What Happens If A Tornado Hits a Nuclear Power Plant?

The nuclear power plant in Braidwood Illinois narrowly avoided a direct hit from a tornado on Monday.

Braidwood provides electricity for much of Chicago. And even though it’s built to take a direct hit from a tornado - the plant did suffer damage to some of its power lines and utility poles.

Exelon, the owner of the Braidwood plant, claims that they’ve learned from the Fukushima disaster and have additional safety measures in place. But officials at Tepco - the Japanese private utility that owns Fukushima - had also claimed that their company had done everything possible to protect the Fukushima power plant from tsunamis - a claim that has now been seen to be less than true.

A recently disclosed document shows that company officials had been warned in 2008 that the plant needed greater coastal defenses to protect it from larger tsunamis than had been previously recorded in the area.

That prediction turned out to be disastrously true - but company officials never did upgrade the plant.

So the end result was a triple meltdown that sent radioactive material into the Pacific Ocean and into the wind currents that blow across the Ocean - and over 300,000 people had to flee the immediate area.

But with both of these cases, it’s not just about the potential disaster of radiation covering the planet, or even the fuel tanks somehow rupturing and leaking material into the groundwater. It’s about the vulnerability of our over-centralized electrical grids.

Nuclear power isn’t just dangerous - it’s a cornerstone of a centralized electrical grid system from the 19th century that’s both inefficient - and insanely vulnerable.

On June 29, 2012 a line of thunderstorms blowing across the US knocked out power for almost 4 million people ranging from Indiana to Delaware. That same year in India featured the largest blackout in the history of the world when over 320 million people - about 5% of the world’s population - were left without power when 32 gigawatts of generating capacity was taken offline.

The blackout across India was caused by extreme heat; consumers used more electricity and the demand spike caused a cascade of power failures that lasted for two days.

In India, power outages are so frequent that private companies often build their own off-grid power stations so that factories do not have to halt production when the national grid fails.

And that’s how we need to start thinking. We need to move towards a decentralized and community-based electrical system.

Worldwide we’re seeing the cost of installing wind turbines and rooftop solar panels plummet to the point where Germany now generates almost 40 gigawatts of electricity from SOLAR ALONE. And more than half of that electricity was generated from rooftop solar panels.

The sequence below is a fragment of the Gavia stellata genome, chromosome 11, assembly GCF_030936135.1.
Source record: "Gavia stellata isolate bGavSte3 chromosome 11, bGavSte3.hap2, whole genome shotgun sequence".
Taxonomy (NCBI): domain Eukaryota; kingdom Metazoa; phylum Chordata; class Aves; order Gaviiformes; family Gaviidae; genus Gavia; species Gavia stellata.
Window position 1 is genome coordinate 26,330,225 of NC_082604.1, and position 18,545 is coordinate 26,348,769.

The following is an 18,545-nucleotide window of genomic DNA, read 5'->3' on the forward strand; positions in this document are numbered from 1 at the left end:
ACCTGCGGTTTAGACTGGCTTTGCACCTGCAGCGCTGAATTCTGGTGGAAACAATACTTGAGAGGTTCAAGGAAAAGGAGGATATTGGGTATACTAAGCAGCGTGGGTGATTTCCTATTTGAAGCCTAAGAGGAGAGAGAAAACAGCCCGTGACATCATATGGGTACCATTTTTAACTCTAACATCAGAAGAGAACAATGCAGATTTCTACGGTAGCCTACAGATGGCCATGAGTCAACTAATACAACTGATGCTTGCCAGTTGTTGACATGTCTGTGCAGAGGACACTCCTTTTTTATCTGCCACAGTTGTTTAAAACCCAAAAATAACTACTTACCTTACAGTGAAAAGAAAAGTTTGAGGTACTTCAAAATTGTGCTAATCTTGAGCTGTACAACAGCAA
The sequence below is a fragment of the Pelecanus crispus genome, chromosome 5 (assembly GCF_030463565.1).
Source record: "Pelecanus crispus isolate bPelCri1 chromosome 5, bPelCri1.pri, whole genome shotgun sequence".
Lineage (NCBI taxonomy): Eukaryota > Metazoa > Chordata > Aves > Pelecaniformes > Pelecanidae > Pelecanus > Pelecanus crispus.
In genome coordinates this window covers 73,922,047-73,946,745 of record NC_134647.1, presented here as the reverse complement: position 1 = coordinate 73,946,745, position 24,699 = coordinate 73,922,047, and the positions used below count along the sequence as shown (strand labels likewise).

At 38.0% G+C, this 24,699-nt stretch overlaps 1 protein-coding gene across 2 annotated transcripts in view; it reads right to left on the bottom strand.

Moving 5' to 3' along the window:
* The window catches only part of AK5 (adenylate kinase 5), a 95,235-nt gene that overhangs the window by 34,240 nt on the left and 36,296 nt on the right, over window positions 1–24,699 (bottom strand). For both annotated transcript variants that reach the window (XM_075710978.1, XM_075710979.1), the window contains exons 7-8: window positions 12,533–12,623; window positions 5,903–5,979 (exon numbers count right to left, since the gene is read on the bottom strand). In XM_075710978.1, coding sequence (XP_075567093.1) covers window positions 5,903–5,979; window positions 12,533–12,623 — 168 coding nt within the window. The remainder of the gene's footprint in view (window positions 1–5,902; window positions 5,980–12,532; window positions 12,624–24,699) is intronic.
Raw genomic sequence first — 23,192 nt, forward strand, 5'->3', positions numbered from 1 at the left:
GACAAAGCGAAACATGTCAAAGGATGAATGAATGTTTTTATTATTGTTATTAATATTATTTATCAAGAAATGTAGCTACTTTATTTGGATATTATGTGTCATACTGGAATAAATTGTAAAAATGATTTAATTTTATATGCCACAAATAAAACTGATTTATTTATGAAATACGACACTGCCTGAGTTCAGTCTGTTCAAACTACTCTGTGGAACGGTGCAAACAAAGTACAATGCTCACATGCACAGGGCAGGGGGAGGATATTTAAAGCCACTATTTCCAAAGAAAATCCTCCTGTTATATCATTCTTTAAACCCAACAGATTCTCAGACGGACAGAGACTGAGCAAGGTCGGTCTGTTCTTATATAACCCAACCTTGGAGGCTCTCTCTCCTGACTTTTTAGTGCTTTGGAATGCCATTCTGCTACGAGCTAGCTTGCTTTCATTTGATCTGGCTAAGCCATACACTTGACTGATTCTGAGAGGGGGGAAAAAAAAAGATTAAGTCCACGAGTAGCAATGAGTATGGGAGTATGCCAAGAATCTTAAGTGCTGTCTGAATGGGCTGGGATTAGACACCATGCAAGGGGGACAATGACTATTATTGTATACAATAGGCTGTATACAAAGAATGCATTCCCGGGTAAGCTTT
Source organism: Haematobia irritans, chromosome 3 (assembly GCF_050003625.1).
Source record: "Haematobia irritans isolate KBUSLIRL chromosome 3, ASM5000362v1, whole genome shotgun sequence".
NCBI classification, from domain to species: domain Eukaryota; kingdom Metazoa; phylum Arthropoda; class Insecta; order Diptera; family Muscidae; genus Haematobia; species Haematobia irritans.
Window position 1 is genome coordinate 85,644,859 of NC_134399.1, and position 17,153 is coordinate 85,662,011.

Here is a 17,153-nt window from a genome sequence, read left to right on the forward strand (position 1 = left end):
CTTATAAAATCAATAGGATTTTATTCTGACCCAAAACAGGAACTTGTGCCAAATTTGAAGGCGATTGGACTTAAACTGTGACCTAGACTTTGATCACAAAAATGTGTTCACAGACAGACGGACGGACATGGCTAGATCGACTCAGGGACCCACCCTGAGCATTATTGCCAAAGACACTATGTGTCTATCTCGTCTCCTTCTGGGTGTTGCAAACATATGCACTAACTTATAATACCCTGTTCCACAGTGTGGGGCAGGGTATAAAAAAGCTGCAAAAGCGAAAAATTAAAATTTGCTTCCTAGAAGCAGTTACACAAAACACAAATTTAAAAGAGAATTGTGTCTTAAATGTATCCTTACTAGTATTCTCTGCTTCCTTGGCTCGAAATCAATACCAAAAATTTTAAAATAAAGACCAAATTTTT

Think about that. The largest blackout in history was because 32 gigawatts of oil and coal fueled power plants were forced offline.

German solar capacity could have provided electricity for those 320 million people - and there would have been electricity to spare!

There’s no question anymore of whether renewables can substitute for nuclear, coal, and natural gas in terms of production - they can, and at the same or lower costs. What we need to be asking is how we will integrate renewables into our national grid for generating - and distributing - electricity.

When we first introduced electricity to cities, there was a technological rivalry between Edison’s direct current lines and Tesla’s alternating current lines. It was called the War of Currents and it ultimately shaped how our cities look and how the world gets its electricity.

That was a time when electricity HAD to come from centralized coal burning power plants. They would burn coal to make steam that would be used both to spin giant generators for electricity and to warm nearby buildings within the city.

Our grid has gradually evolved from that idea to a national scale. So that now Chicago is mostly powered by a nuclear power plant located 60 miles outside of the city. That’s 60 miles of vulnerable and inefficient lines running through Tornado Alley between one of America’s largest cities and an aging nuclear power plant.

What could possibly go wrong?

But even when our current infrastructure is fully functioning, roughly 10 percent of all electricity produced in America is simply lost in the transmission lines. And the longer the lines, the greater the losses.

Which is why it’s time to invest in small-scale, locally-generated renewable energy.

We need wind turbines and solar farms at the community level and rooftop solar at the household and commercial business level. We need to make our transmission lines shorter and more efficient. And we need to add storage capacity to our electrical grid so that when we have too much solar and wind energy, we can store it for a rainy day.

Meltdowns aren’t the only issue with nuclear. And climate-damaging CO2 emissions aren’t the only issue with natural gas and coal.

It’s time to stop thinking of “energy independence” as something for a state or a country - and instead to build out small-scale local renewable energy so that every community and every neighborhood can have their own energy independence.

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